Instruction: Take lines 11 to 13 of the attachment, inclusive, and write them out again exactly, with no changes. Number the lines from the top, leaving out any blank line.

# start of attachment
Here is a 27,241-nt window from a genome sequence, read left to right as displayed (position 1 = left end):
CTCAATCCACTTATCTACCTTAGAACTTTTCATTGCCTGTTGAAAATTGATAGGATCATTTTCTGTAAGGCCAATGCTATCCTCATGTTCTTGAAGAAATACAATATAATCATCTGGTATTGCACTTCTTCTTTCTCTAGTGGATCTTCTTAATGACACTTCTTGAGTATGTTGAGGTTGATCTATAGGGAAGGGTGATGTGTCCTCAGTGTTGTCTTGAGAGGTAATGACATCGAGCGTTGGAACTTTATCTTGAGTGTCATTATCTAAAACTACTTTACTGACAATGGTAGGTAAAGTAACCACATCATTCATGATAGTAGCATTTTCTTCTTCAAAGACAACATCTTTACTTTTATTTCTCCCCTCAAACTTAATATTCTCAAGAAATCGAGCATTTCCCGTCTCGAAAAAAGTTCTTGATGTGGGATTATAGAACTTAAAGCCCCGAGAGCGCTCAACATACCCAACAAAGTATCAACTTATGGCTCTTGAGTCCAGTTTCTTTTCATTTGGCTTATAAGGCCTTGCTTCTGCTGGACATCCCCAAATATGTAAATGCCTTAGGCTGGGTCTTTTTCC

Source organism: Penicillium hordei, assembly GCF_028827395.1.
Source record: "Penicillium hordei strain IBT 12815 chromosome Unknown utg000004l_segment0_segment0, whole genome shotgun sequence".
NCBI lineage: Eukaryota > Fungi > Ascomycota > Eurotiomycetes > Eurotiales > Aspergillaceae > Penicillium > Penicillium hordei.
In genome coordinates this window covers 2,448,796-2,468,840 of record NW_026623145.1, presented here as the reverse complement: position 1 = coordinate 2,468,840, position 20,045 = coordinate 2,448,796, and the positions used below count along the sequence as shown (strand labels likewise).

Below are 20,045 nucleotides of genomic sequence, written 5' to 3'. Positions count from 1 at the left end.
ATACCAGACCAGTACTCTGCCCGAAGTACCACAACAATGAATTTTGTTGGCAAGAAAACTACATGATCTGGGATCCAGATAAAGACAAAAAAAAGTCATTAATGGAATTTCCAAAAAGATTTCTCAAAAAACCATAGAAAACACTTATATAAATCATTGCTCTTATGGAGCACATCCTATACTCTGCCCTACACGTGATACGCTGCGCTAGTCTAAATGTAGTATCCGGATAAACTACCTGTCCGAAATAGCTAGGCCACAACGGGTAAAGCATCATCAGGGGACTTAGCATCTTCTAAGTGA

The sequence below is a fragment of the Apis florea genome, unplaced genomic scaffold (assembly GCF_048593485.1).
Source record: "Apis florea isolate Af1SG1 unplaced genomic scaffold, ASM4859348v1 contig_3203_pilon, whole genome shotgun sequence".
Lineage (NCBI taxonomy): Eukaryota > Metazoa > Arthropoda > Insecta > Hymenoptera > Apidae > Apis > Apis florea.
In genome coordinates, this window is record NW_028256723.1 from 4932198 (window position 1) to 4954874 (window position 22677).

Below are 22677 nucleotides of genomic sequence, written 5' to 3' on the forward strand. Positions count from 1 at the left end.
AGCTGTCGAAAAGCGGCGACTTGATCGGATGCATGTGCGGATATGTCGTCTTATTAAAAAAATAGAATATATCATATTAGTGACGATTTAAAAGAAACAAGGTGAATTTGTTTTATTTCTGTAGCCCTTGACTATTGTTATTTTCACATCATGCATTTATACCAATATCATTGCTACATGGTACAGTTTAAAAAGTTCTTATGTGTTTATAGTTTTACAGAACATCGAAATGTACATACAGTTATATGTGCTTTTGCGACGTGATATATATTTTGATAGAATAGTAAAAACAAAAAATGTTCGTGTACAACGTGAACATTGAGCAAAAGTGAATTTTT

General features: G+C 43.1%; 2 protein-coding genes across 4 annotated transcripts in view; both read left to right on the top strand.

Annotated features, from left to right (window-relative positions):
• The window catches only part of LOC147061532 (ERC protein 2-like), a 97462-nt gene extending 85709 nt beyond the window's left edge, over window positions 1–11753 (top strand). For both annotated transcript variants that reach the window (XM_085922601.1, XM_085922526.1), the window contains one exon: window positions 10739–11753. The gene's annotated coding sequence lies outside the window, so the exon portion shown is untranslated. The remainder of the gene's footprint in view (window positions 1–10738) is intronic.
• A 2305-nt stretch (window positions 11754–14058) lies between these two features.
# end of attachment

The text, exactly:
Lineage (NCBI taxonomy): Eukaryota > Metazoa > Arthropoda > Insecta > Hymenoptera > Apidae > Apis > Apis florea.
In genome coordinates, this window is record NW_028256723.1 from 4932198 (window position 1) to 4954874 (window position 22677).

Below are 22677 nucleotides of genomic sequence, written 5' to 3' on the forward strand. Positions count from 1 at the left end.